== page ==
Egypt is alarmed. And rightly so. A war in one of the grain baskets of the world, Ukraine, will affect us all but Egypt, and Turkey, will be hit even harder than many other countries. And they know it. According to Reuters, “Egypt, often the world’s top wheat importer, is working on a plan to buy wheat from other regions rather than Russia and Ukraine … “There are 14 approved countries Egypt could import wheat from, some of which are outside Europe” … Russia and Ukraine are frequently the top exporters of wheat to Egypt, making up around 50% and 30% of its wheat imports in 2021“. But this will not be enough as in the short run, i.e. two years, supply is more or less set. Al Jazeera provides us with an infographic: As we can see, Egypt relies on Russian and
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Egypt is alarmed. And rightly so. A war in one of the grain baskets of the world, Ukraine, will affect us all but Egypt, and Turkey, will be hit even harder than many other countries. And they know it. According to Reuters,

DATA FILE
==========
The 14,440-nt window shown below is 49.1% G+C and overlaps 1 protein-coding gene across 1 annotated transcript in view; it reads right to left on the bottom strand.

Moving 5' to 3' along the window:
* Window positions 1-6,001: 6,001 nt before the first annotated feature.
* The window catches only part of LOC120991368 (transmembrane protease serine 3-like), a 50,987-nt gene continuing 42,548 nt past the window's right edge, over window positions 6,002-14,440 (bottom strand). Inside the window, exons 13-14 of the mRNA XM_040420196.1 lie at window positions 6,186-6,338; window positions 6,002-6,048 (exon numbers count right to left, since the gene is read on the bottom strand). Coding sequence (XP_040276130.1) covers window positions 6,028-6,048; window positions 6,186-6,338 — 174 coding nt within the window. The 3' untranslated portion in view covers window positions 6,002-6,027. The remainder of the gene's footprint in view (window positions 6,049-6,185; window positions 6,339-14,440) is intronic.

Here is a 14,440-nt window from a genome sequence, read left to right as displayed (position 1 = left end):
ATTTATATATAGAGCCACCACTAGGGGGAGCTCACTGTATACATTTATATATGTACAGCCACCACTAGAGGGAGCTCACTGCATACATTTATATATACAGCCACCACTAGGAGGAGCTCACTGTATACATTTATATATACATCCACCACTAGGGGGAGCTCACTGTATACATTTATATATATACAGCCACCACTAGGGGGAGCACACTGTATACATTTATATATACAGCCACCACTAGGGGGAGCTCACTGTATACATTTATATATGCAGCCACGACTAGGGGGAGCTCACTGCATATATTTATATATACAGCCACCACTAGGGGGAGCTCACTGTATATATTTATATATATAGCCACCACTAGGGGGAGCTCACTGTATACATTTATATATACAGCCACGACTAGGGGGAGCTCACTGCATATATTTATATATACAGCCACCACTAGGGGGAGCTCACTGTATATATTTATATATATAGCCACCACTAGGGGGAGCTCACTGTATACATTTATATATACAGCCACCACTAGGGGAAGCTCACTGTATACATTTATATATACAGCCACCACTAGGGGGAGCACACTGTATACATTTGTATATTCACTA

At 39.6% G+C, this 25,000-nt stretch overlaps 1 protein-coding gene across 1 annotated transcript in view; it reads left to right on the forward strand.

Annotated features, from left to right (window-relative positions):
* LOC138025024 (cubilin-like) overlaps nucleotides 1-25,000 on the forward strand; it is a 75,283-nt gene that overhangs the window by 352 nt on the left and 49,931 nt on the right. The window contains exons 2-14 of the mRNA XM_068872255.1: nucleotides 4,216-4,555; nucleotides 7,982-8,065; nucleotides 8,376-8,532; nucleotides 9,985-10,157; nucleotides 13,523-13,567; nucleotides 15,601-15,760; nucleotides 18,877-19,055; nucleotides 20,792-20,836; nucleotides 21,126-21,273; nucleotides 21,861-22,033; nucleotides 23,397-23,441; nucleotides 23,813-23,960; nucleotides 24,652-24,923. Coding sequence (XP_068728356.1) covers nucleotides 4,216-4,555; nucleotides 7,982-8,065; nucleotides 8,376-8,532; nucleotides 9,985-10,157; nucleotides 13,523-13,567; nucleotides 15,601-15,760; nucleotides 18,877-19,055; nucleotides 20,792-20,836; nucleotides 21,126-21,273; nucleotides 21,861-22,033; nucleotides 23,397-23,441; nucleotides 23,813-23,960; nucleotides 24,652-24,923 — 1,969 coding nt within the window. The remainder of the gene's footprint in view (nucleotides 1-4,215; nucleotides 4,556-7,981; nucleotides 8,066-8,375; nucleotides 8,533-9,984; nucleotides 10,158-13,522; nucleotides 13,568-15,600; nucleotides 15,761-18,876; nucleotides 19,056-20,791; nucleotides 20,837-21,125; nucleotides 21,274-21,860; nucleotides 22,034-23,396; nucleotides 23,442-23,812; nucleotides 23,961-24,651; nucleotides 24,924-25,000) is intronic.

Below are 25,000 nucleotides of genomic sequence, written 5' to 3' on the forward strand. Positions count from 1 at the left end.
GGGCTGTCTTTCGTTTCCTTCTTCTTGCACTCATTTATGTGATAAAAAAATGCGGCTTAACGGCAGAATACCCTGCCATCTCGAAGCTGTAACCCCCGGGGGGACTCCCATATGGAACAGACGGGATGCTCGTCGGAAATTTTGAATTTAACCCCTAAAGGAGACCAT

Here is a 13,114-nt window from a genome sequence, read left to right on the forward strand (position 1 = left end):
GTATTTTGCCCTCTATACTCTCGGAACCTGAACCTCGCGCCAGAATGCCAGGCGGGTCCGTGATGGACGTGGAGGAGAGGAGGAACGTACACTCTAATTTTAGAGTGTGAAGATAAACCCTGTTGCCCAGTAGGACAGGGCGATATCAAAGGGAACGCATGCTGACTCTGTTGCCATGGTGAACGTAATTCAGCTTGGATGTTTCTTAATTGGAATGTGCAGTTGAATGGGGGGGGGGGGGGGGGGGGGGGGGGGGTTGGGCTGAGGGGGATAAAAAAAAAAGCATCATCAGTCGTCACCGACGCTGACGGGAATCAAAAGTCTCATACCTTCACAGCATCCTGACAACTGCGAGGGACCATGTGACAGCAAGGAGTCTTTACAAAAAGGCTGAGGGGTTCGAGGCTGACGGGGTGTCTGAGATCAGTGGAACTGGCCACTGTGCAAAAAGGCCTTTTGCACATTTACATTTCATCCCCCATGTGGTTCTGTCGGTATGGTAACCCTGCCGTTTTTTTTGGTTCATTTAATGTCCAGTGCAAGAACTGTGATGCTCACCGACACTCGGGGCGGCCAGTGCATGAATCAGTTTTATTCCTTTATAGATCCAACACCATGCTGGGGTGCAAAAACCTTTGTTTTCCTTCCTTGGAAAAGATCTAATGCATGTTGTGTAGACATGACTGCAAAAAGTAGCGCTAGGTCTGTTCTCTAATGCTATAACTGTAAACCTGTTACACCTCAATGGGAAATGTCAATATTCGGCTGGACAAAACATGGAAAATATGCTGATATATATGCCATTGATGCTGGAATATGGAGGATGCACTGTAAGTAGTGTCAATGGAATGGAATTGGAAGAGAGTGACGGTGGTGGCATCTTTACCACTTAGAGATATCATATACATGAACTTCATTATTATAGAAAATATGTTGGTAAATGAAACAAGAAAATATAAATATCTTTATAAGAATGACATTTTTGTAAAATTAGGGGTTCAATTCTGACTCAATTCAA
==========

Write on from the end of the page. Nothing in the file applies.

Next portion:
“Egypt, often the world’s top wheat importer, is working on a plan to buy wheat from other regions rather than Russia and Ukraine … “There are 14 approved countries Egypt could import wheat from, some of which are outside Europe” … Russia and Ukraine are frequently the top exporters of wheat to Egypt, making up around 50% and 30% of its wheat imports in 2021“. But this will not be enough as in the short run, i.e. two years, supply is more or less set.
Al Jazeera provides us with an infographic:
As we can see, Egypt relies on Russian and Ukrainian wheat production. Turkey is quite dependent on ‘Black Earth’ grain, too. Black earth, or ‘Chernozem’, is a type of soil which is thus fit for agriculture that the soil itself is sometimes commodified, sold and transported. Below, we see that Chernozem soils cover quite a stretch of Ukraine as well as the Russian federation. When writing this blog, I wasn’t searching for a map also showing all kind of agrocompanies, but it is of interest that a capitalist agricultural company like ‘Trigon Agri‘ operates agricultural production facilities in Russia as well as Ukraine. Such a company might siphon off land rents (bad) – it might also introduce novel production technologies (good). Note that Ukrainians have been wise enough not to sell their land to oligarchs, even when quite recently a land reform has been enacted (this is always very much about the details. Agricultural land reform can be bad (a land grab) but it can also be pivotal to positive economic and even democratic development of a country I do not know enough about the details to have an opinion about this one). By now, this is however all trumped by the war.